This page includes useful information and resources to support journal editorial teams.
Here are some useful resources for locating freelance editorial support:
There are two primary copyright ownership models journal teams should consider:
To choose between the two options, journals need to consider what they want to permit their readers to do with articles. Does the journal want readers to share them, translate them, or post them on their personal websites? Does the journal want authors to have the right to post their article to sites like ResearchGate and Academia.edu? Does the journal want readers to have the option to adapt the articles into other formats (such as an infographic)? (Adapted from Journal Publishing Guide by University of Toronto Libraries)
Aligned to the ethos of the Library's Journal Hosting Service that supports fair, open and sustainable publishing models that enables the timely dissemination of scholarship at reasonable costs,, Journal Teams are encouraged to allow authors to retain copyright ownership of the works published in the journal.
Also consider assigning an appropriate Creative Commons License to your journal by integrating this into your Copyright Notice and editorial workflow. See below.
Navigate to Settings -> Distribution -> Permissions:
Copyright Notice: Add your journal’s copyright statement here. It will be visible on the journal website.
Sample Copyright Notice:
Authors who publish with this journal agree to the following terms:
Authors retain copyright and grant the journal right of first publication with the work simultaneously licensed under a Creative Commons Attribution License (CC BY 4.0) that allows others to share the work with an acknowledgement of the work's authorship and initial publication in this journal.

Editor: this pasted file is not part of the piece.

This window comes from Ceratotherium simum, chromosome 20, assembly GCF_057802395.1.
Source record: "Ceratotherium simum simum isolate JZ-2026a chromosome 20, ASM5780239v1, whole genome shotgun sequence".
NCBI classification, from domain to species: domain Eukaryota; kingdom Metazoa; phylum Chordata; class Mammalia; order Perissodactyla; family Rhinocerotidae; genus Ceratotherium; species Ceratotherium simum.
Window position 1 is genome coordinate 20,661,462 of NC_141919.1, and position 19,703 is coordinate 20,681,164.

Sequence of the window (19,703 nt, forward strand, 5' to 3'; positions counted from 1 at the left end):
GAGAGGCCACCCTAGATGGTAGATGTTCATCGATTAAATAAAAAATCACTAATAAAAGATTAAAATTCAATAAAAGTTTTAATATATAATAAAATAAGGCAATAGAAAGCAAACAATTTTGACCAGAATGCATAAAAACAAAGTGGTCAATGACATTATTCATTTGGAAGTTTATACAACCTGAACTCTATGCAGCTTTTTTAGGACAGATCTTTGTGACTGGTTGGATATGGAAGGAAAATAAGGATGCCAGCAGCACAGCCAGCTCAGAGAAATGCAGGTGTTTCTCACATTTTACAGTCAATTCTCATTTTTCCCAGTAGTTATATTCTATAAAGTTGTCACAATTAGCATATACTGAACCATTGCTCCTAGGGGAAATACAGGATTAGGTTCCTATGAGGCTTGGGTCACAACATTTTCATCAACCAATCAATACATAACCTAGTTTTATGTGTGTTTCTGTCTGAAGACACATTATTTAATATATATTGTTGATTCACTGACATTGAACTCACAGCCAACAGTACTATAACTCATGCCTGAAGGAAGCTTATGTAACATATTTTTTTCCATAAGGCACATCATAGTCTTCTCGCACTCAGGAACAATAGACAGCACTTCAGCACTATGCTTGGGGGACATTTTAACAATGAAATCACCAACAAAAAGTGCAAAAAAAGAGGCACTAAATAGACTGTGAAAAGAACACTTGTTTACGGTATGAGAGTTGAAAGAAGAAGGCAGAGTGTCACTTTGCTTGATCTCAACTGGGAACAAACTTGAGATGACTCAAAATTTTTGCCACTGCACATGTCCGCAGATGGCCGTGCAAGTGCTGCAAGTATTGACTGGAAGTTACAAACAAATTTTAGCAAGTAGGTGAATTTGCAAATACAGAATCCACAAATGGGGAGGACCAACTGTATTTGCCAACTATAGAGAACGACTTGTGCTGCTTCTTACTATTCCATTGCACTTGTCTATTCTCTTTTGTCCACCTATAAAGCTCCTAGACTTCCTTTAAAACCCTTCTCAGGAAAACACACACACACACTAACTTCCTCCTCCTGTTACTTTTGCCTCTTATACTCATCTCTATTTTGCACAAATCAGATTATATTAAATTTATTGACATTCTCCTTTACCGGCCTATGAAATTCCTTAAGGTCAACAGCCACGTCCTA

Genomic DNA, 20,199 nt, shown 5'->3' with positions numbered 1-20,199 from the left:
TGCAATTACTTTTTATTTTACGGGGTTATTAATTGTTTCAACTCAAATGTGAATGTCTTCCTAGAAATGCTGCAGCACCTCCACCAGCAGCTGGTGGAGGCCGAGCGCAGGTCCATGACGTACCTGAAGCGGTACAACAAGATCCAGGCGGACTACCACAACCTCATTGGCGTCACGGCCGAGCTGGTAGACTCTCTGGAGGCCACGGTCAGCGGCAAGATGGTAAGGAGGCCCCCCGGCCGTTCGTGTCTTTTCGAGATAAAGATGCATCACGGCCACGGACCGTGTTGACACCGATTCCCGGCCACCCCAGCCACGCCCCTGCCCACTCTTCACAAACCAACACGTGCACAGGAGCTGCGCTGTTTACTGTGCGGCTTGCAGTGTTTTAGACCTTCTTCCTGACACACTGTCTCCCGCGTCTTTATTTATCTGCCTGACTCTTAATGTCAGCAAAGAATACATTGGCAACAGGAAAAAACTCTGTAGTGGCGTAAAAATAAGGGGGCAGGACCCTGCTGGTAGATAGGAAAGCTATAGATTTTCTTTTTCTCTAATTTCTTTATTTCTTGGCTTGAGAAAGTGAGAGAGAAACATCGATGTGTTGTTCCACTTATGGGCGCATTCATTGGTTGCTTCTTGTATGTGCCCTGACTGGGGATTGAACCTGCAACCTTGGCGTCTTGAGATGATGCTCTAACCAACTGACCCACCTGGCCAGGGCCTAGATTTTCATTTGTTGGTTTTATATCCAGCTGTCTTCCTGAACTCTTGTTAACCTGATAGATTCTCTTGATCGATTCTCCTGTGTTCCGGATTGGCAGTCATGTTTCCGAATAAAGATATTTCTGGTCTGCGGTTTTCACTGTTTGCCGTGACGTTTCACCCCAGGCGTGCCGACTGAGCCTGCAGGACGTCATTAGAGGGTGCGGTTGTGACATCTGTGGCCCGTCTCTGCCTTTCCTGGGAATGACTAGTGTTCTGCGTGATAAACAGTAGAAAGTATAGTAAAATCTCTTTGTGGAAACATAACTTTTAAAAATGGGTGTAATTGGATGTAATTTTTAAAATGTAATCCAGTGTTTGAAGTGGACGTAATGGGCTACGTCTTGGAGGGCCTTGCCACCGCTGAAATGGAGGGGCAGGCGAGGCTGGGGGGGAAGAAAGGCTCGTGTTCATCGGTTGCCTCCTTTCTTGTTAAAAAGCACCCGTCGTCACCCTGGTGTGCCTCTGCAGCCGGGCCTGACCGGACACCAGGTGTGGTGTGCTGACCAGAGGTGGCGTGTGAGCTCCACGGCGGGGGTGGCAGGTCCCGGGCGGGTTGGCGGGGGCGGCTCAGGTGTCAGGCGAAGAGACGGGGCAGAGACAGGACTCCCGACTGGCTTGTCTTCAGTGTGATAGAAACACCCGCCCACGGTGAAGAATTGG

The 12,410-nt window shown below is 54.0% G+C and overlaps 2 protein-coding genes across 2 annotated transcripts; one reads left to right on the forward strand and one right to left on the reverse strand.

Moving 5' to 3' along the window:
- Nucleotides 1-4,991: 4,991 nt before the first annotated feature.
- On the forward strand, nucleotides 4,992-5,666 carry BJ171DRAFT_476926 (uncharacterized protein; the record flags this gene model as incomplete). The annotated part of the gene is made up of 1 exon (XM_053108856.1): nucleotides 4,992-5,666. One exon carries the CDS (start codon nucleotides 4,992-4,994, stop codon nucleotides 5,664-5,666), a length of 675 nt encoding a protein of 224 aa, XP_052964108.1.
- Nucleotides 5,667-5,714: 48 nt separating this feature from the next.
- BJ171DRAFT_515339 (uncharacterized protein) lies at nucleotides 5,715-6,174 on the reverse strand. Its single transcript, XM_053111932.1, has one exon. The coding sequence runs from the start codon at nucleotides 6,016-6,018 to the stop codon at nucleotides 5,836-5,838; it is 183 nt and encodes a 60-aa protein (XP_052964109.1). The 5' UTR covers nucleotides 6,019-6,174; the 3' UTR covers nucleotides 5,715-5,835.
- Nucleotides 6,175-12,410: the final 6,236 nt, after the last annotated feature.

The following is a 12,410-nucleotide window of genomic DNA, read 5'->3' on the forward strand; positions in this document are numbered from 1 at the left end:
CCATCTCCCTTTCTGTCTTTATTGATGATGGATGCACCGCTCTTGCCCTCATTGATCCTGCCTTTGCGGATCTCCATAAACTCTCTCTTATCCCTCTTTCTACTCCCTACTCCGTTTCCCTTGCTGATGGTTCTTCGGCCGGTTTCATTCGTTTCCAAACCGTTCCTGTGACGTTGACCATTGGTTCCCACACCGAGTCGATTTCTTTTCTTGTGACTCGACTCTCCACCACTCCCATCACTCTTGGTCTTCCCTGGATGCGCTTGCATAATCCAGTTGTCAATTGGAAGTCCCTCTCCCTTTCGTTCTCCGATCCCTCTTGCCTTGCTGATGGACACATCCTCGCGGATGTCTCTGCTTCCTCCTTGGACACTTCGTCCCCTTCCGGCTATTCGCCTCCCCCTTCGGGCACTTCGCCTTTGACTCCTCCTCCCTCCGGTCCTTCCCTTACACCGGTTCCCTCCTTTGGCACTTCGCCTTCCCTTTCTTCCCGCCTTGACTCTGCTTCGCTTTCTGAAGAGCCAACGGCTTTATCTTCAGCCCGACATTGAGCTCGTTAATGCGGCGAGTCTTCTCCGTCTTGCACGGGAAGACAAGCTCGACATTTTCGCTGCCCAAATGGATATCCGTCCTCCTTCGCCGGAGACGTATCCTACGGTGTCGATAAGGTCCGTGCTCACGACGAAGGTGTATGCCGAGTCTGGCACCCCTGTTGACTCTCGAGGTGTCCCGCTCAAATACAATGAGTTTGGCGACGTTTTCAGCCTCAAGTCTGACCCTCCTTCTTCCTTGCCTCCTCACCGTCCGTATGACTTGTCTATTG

Authors are able to enter into separate, additional contractual arrangements for the non-exclusive distribution of the journal's published version of the work (e.g., post it to an institutional repository or publish it in a book), with an acknowledgement of its initial publication in this journal.
Authors are permitted and encouraged to post their work online (e.g., in institutional repositories or on their website) prior to and during the submission process, as it can lead to productive exchanges, as well as earlier and greater citation of published work (See The Effect of Open Access).
Check the box to require authors to agree to your copyright statement.
Base new article’s copyright year on: Choose whether the copyright date is based on the issue (under a traditional, issue-based publishing model) or on the article (based on a continuous publishing model).
Copyright Holder: Select who holds copyright to the articles published by your journal. The trend in open access publishing is to allow authors to retain copyright of their work.
Display the license on the journal article page: when a submission has been 'Scheduled for Publication” attach the CC license. The CC license will be displayed in the sidebar on the article page, right beside the abstract and below the Copyright Notice. Automatically generate machine-readable metadata in HTML for your article
Display the CC license the footer of your Journal Website: if you are applying the same CC license to all published articles. Automatically generate the code to embed onto your journal site.